Have you seen very many of these "W" Yugo non-scrub K98's ?

    I also have another Yugo "W" rifle. It's a bald receiver VZ 24/52.

    Chris

    .


    Quote Originally Posted by Poot View Post
    Another one!
    There's definitely something to those 'W' prefixes; every one I've seen has a non-scrubbed receiver, and every non-scrubbed receiver I've seen has been a 'W' prefixed rifle. I'd imagine there are exceptions out there (assumption), but I haven't seen any yet.

    GREAT rifle DocXRing, thanks for sharing!
    Pat

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    Nice rifle, 7.62!

    Doc, I've only seen this pattern on 'W' prefix K98s, not other Yugoslav refurbs. Of those, I think I've seen less than ten, all in that pattern.
    Best,
    Pat
    For My Fallen Brothers:
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    Hello, I am new to the forum and find this a very interesting thread. While attempting to learn the history of Yugo 98 reworks, I have found no reference to barrel proof marks on these rifles. Here is my Yugo mod 98/48 Pred.44 barrel stamps located behind the rear sight. More pics of this in my album. All the best AlrekrClick image for larger version. 

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  44. #43
    Join Date
    Dec 1969
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    727

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    There were Yugo mods to K98k's prior to the clone of 24/47 etc. appeared. These are perhaps unique and should be considered differently from the clones. I have one and I will post it's description for comparison with the others. John Wall could comment on these prior mods.
    Subvet

  45. #44

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    I picked up one of these off GB, really happy with it.. The bore is like new and stock, receiver, bolt and magazine numbers match..









    Chris

  46. #45
    Join Date
    Dec 1969
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    East Texas Piney woods
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    2,124

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    Quote Originally Posted by Subvet View Post
    There were Yugo mods to K98k's prior to the clone of 24/47 etc. appeared. These are perhaps unique and should be considered differently from the clones. I have one and I will post it's description for comparison with the others. John Wall could comment on these prior mods.
    Subvet
    I ain't in John's league by any stretch of the imagination but, perchance I focus more on these than John does. In any case.

    The German models 98 in Yugoslav possession in 1946 were indeed the first rifles to undergo refurbishment. At war's end between partizan activities and Nazis destruction in pulling out, Yugoslavia's arms industry was in utter, literal ruins. The first thing they were able to do, apparently, was to manufacture barrels so they set out to fix up these M98s/K98 rifles. It is not recorded why but, I would hazard to guess they wanted to keep their model 1924s in service while refurbishing the '98s. The Communists may not have been thrilled with their Royal markings on their model 1924s but they were still the favorite rifle of old and what they were most likely set up to keep in service with what they had on hand.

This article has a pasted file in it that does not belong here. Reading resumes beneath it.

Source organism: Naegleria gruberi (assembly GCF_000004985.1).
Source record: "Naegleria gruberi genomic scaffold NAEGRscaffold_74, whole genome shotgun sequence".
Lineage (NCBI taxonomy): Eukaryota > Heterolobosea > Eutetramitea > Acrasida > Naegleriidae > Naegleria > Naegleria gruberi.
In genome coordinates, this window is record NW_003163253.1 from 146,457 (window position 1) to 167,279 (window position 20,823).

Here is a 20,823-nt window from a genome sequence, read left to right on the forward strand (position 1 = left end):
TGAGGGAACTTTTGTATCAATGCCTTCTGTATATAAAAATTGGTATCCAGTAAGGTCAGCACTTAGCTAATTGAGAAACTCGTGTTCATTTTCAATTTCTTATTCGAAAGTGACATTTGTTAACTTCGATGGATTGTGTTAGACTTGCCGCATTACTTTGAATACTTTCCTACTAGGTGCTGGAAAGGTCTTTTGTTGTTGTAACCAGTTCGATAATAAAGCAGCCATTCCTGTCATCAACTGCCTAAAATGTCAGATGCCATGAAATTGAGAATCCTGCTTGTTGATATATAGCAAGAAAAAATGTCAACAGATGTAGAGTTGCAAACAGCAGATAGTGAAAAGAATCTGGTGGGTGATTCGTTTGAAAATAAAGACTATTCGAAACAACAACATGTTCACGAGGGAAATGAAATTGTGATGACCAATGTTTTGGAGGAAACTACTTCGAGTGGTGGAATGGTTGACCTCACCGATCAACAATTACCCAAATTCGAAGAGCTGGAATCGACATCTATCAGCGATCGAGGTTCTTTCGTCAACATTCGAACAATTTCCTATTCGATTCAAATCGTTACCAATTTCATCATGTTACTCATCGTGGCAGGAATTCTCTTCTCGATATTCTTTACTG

The refurbishment of the model 98s consisted of survey of the weapons and stripping for parts those rifles deemed not worth repairing. Then primary Nazi markings were stripped, the serviceable rifles on repaired as needed, (the Yugoslav's did not chuck everything into bins and go from there like the Soviets did) and finish by refinishing the rifles with bluing and oil on the stocks. It is not clear who all, what shops, were involved from the beginning.

    Are any model 98s marked "ZAVOD 44"? Off the top of my head, I am not sure. In anycase, any rifles do marked would have been reworked at Kragujevac prior to Sept. 1947 when the marking was changed to the Cyrillic form of PREDUZECE 44.

    The primary record just lists all rework shops as starting in 1945. How accurate that statement is, I do not know. I do believe TRZ.5 (Hadzici) was reworking these 98s from 1946 on as suggested by the crudeness of some markings from that shop. I have no idea of the record from other shops as they are so rare we really have no accounting for them. Some others here could likely shed more light on those than I.

    Now. In reference to the 24-47, I am do not what you mean by "clones." The 24/47 is not a 'clone' of anything. It is a refurbished model 1924 which design, some rifles and factory came from FN in the 1920s and were manufactured by Yugoslavia up to 1941. They are "intermediate length" action Mausers different and whose actions parts (mostly) will not interchange with the model 98s. These rifles were refurbished beginning in 1947 as the name suggests.

    In that the reworked model 98s are and should be considered separate and different from the model 24/47, I fully agree and imagine you would find most others here and on other boards also and already doing so.
    "In times of trouble and of war, God and soldiers we adore;
    When wars are done and wrongs are righted, God's forgotten and the soldier slighted."